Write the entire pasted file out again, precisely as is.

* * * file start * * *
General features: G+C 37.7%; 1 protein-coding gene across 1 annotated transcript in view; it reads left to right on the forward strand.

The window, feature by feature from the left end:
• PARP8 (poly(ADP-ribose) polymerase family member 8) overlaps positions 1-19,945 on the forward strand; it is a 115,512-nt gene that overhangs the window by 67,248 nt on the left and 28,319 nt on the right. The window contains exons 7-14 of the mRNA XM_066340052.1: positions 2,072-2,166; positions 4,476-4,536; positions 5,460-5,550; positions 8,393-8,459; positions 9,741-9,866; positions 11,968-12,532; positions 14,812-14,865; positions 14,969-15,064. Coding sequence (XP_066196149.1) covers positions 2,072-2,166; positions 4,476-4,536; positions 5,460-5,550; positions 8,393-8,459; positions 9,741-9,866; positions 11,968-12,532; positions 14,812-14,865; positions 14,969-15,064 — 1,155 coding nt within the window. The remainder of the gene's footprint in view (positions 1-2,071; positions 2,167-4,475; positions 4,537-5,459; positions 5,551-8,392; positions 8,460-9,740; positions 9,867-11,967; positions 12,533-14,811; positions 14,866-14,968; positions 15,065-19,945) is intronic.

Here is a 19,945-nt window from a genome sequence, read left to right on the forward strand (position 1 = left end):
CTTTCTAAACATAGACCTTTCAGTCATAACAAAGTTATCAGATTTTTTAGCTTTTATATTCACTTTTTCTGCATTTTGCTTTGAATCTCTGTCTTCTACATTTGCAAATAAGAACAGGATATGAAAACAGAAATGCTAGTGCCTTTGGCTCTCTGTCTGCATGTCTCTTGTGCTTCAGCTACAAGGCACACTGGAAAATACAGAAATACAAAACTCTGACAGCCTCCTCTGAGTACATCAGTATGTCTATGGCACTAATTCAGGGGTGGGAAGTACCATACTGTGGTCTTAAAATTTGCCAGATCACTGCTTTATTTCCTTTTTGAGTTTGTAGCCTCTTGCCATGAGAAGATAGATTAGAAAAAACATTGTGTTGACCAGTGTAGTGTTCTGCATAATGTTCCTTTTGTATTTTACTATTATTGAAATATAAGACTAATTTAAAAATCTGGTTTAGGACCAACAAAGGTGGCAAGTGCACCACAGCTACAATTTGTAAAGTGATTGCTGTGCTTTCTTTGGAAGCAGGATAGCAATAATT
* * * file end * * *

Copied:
General features: G+C 37.7%; 1 protein-coding gene across 1 annotated transcript in view; it reads left to right on the forward strand.

The window, feature by feature from the left end:
• PARP8 (poly(ADP-ribose) polymerase family member 8) overlaps positions 1-19,945 on the forward strand; it is a 115,512-nt gene that overhangs the window by 67,248 nt on the left and 28,319 nt on the right. The window contains exons 7-14 of the mRNA XM_066340052.1: positions 2,072-2,166; positions 4,476-4,536; positions 5,460-5,550; positions 8,393-8,459; positions 9,741-9,866; positions 11,968-12,532; positions 14,812-14,865; positions 14,969-15,064. Coding sequence (XP_066196149.1) covers positions 2,072-2,166; positions 4,476-4,536; positions 5,460-5,550; positions 8,393-8,459; positions 9,741-9,866; positions 11,968-12,532; positions 14,812-14,865; positions 14,969-15,064 — 1,155 coding nt within the window. The remainder of the gene's footprint in view (positions 1-2,071; positions 2,167-4,475; positions 4,537-5,459; positions 5,551-8,392; positions 8,460-9,740; positions 9,867-11,967; positions 12,533-14,811; positions 14,866-14,968; positions 15,065-19,945) is intronic.

Here is a 19,945-nt window from a genome sequence, read left to right on the forward strand (position 1 = left end):
CTTTCTAAACATAGACCTTTCAGTCATAACAAAGTTATCAGATTTTTTAGCTTTTATATTCACTTTTTCTGCATTTTGCTTTGAATCTCTGTCTTCTACATTTGCAAATAAGAACAGGATATGAAAACAGAAATGCTAGTGCCTTTGGCTCTCTGTCTGCATGTCTCTTGTGCTTCAGCTACAAGGCACACTGGAAAATACAGAAATACAAAACTCTGACAGCCTCCTCTGAGTACATCAGTATGTCTATGGCACTAATTCAGGGGTGGGAAGTACCATACTGTGGTCTTAAAATTTGCCAGATCACTGCTTTATTTCCTTTTTGAGTTTGTAGCCTCTTGCCATGAGAAGATAGATTAGAAAAAACATTGTGTTGACCAGTGTAGTGTTCTGCATAATGTTCCTTTTGTATTTTACTATTATTGAAATATAAGACTAATTTAAAAATCTGGTTTAGGACCAACAAAGGTGGCAAGTGCACCACAGCTACAATTTGTAAAGTGATTGCTGTGCTTTCTTTGGAAGCAGGATAGCAATAATT